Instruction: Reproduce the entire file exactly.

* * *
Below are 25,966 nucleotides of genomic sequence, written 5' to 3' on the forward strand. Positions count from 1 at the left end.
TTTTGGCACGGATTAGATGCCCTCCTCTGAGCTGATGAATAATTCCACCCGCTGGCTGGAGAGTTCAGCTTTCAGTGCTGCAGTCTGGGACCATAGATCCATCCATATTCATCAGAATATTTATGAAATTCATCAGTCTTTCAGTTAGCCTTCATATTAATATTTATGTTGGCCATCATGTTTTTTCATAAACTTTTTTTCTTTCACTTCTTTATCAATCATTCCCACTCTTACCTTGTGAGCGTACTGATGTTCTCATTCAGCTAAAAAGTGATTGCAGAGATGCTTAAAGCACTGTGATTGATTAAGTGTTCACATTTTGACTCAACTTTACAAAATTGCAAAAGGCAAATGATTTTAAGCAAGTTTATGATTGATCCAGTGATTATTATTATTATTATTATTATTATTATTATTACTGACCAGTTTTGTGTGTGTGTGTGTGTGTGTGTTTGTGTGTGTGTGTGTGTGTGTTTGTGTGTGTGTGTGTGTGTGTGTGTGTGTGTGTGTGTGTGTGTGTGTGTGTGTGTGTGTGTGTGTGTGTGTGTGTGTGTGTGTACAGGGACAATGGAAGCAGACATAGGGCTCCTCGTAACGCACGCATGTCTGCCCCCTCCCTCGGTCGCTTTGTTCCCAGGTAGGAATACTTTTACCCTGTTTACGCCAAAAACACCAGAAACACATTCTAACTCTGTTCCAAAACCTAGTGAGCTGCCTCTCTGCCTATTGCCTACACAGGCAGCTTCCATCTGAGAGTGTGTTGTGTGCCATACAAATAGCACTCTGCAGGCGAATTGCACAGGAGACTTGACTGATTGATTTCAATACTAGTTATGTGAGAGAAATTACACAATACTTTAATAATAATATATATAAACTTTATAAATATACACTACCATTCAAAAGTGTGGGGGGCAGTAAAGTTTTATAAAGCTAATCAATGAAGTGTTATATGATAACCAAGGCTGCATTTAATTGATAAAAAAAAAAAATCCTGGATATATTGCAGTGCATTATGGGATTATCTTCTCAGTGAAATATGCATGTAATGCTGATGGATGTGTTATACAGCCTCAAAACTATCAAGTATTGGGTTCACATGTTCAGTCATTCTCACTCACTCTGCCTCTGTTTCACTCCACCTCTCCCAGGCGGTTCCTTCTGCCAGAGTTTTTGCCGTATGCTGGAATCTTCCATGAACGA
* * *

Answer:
Below are 25,966 nucleotides of genomic sequence, written 5' to 3' on the forward strand. Positions count from 1 at the left end.
TTTTGGCACGGATTAGATGCCCTCCTCTGAGCTGATGAATAATTCCACCCGCTGGCTGGAGAGTTCAGCTTTCAGTGCTGCAGTCTGGGACCATAGATCCATCCATATTCATCAGAATATTTATGAAATTCATCAGTCTTTCAGTTAGCCTTCATATTAATATTTATGTTGGCCATCATGTTTTTTCATAAACTTTTTTTCTTTCACTTCTTTATCAATCATTCCCACTCTTACCTTGTGAGCGTACTGATGTTCTCATTCAGCTAAAAAGTGATTGCAGAGATGCTTAAAGCACTGTGATTGATTAAGTGTTCACATTTTGACTCAACTTTACAAAATTGCAAAAGGCAAATGATTTTAAGCAAGTTTATGATTGATCCAGTGATTATTATTATTATTATTATTATTATTATTATTACTGACCAGTTTTGTGTGTGTGTGTGTGTGTGTGTTTGTGTGTGTGTGTGTGTGTGTTTGTGTGTGTGTGTGTGTGTGTGTGTGTGTGTGTGTGTGTGTGTGTGTGTGTGTGTGTGTGTGTGTGTGTGTGTGTGTGTGTGTACAGGGACAATGGAAGCAGACATAGGGCTCCTCGTAACGCACGCATGTCTGCCCCCTCCCTCGGTCGCTTTGTTCCCAGGTAGGAATACTTTTACCCTGTTTACGCCAAAAACACCAGAAACACATTCTAACTCTGTTCCAAAACCTAGTGAGCTGCCTCTCTGCCTATTGCCTACACAGGCAGCTTCCATCTGAGAGTGTGTTGTGTGCCATACAAATAGCACTCTGCAGGCGAATTGCACAGGAGACTTGACTGATTGATTTCAATACTAGTTATGTGAGAGAAATTACACAATACTTTAATAATAATATATATAAACTTTATAAATATACACTACCATTCAAAAGTGTGGGGGGCAGTAAAGTTTTATAAAGCTAATCAATGAAGTGTTATATGATAACCAAGGCTGCATTTAATTGATAAAAAAAAAAAATCCTGGATATATTGCAGTGCATTATGGGATTATCTTCTCAGTGAAATATGCATGTAATGCTGATGGATGTGTTATACAGCCTCAAAACTATCAAGTATTGGGTTCACATGTTCAGTCATTCTCACTCACTCTGCCTCTGTTTCACTCCACCTCTCCCAGGCGGTTCCTTCTGCCAGAGTTTTTGCCGTATGCTGGAATCTTCCATGAACGA